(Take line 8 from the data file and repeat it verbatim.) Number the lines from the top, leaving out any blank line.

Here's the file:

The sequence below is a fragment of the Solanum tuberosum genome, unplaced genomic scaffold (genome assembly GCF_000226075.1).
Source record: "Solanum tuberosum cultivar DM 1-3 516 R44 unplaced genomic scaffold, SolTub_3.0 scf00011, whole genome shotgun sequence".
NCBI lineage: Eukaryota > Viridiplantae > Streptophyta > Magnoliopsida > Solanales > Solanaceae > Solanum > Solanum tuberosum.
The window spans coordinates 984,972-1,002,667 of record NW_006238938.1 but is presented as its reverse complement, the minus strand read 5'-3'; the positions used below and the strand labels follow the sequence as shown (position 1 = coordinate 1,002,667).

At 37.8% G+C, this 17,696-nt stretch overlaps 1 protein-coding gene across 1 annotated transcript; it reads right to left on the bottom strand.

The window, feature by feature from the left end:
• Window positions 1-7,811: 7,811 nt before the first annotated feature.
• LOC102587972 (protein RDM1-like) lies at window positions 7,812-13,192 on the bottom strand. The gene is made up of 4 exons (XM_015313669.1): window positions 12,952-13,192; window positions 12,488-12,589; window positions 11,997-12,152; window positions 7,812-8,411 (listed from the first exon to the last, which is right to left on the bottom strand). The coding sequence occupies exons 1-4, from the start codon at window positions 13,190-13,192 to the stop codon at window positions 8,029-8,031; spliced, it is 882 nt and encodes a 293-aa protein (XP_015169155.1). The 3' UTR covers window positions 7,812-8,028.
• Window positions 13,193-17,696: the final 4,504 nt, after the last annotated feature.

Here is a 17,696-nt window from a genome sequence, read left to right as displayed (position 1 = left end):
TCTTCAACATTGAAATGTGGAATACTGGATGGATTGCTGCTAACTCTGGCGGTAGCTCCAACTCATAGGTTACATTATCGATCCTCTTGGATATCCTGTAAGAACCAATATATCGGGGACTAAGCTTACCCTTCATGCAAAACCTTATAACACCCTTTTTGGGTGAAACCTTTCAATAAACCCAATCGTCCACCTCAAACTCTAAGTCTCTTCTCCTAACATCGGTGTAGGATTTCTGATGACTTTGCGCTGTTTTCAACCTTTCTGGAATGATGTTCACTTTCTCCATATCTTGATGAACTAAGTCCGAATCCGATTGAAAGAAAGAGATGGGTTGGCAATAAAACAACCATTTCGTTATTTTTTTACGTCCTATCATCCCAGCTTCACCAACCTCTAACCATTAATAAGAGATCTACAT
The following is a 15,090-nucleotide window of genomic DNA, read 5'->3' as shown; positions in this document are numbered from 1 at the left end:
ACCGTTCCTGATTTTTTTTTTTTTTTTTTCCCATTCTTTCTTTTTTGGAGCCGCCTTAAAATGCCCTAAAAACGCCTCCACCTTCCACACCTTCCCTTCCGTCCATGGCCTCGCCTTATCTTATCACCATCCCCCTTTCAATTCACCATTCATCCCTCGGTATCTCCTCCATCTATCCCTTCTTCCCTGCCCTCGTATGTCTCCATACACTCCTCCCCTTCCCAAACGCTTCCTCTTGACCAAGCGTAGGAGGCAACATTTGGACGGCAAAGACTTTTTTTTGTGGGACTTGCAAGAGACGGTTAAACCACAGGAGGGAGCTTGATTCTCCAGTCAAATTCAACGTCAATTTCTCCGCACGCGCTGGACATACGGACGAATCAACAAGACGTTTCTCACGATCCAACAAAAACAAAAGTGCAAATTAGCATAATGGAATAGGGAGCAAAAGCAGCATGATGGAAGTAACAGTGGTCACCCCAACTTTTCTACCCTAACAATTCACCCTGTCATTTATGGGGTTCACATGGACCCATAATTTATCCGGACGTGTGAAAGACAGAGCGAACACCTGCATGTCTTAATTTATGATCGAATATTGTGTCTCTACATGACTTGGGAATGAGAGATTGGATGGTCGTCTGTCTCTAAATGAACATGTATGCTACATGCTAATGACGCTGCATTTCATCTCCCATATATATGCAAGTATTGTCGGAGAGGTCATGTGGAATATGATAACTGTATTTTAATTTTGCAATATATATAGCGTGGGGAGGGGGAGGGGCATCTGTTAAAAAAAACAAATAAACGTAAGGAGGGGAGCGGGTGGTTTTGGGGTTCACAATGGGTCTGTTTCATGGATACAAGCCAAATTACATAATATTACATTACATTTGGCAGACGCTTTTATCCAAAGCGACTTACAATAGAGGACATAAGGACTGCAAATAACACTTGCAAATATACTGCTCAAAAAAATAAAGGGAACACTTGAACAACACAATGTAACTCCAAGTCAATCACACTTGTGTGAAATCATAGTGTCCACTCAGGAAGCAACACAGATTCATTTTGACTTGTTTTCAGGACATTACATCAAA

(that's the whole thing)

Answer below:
• LOC102587972 (protein RDM1-like) lies at window positions 7,812-13,192 on the bottom strand. The gene is made up of 4 exons (XM_015313669.1): window positions 12,952-13,192; window positions 12,488-12,589; window positions 11,997-12,152; window positions 7,812-8,411 (listed from the first exon to the last, which is right to left on the bottom strand). The coding sequence occupies exons 1-4, from the start codon at window positions 13,190-13,192 to the stop codon at window positions 8,029-8,031; spliced, it is 882 nt and encodes a 293-aa protein (XP_015169155.1). The 3' UTR covers window positions 7,812-8,028.